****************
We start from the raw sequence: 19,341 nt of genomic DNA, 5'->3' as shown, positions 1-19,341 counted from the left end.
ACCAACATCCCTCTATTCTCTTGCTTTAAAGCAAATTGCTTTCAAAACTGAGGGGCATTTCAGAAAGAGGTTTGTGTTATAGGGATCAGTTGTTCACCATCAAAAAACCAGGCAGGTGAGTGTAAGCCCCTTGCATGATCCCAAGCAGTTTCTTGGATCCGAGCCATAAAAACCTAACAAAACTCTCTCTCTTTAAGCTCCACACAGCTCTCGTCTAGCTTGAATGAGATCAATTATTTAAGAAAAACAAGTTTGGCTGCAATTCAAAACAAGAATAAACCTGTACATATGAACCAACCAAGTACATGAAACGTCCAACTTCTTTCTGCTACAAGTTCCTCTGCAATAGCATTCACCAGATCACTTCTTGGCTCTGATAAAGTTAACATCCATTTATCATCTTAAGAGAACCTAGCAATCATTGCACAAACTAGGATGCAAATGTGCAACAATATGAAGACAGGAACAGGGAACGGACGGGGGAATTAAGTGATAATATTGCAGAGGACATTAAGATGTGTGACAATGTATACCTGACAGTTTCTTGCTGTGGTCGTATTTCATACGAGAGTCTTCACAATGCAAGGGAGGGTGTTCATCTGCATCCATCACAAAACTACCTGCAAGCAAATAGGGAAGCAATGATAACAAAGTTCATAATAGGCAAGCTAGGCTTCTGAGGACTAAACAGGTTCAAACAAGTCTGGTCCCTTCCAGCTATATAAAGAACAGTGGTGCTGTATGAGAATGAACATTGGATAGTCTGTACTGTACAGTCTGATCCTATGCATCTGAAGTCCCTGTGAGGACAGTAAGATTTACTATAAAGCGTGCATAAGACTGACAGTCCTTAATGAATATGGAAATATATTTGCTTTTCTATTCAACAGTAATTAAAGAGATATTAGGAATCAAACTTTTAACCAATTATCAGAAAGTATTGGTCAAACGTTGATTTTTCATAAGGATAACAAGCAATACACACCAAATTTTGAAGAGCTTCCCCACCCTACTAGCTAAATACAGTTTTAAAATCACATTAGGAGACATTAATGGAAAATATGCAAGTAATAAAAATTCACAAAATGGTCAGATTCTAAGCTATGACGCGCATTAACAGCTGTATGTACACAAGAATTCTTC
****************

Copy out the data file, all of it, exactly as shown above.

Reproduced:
We start from the raw sequence: 19,341 nt of genomic DNA, 5'->3' as shown, positions 1-19,341 counted from the left end.
ACCAACATCCCTCTATTCTCTTGCTTTAAAGCAAATTGCTTTCAAAACTGAGGGGCATTTCAGAAAGAGGTTTGTGTTATAGGGATCAGTTGTTCACCATCAAAAAACCAGGCAGGTGAGTGTAAGCCCCTTGCATGATCCCAAGCAGTTTCTTGGATCCGAGCCATAAAAACCTAACAAAACTCTCTCTCTTTAAGCTCCACACAGCTCTCGTCTAGCTTGAATGAGATCAATTATTTAAGAAAAACAAGTTTGGCTGCAATTCAAAACAAGAATAAACCTGTACATATGAACCAACCAAGTACATGAAACGTCCAACTTCTTTCTGCTACAAGTTCCTCTGCAATAGCATTCACCAGATCACTTCTTGGCTCTGATAAAGTTAACATCCATTTATCATCTTAAGAGAACCTAGCAATCATTGCACAAACTAGGATGCAAATGTGCAACAATATGAAGACAGGAACAGGGAACGGACGGGGGAATTAAGTGATAATATTGCAGAGGACATTAAGATGTGTGACAATGTATACCTGACAGTTTCTTGCTGTGGTCGTATTTCATACGAGAGTCTTCACAATGCAAGGGAGGGTGTTCATCTGCATCCATCACAAAACTACCTGCAAGCAAATAGGGAAGCAATGATAACAAAGTTCATAATAGGCAAGCTAGGCTTCTGAGGACTAAACAGGTTCAAACAAGTCTGGTCCCTTCCAGCTATATAAAGAACAGTGGTGCTGTATGAGAATGAACATTGGATAGTCTGTACTGTACAGTCTGATCCTATGCATCTGAAGTCCCTGTGAGGACAGTAAGATTTACTATAAAGCGTGCATAAGACTGACAGTCCTTAATGAATATGGAAATATATTTGCTTTTCTATTCAACAGTAATTAAAGAGATATTAGGAATCAAACTTTTAACCAATTATCAGAAAGTATTGGTCAAACGTTGATTTTTCATAAGGATAACAAGCAATACACACCAAATTTTGAAGAGCTTCCCCACCCTACTAGCTAAATACAGTTTTAAAATCACATTAGGAGACATTAATGGAAAATATGCAAGTAATAAAAATTCACAAAATGGTCAGATTCTAAGCTATGACGCGCATTAACAGCTGTATGTACACAAGAATTCTTC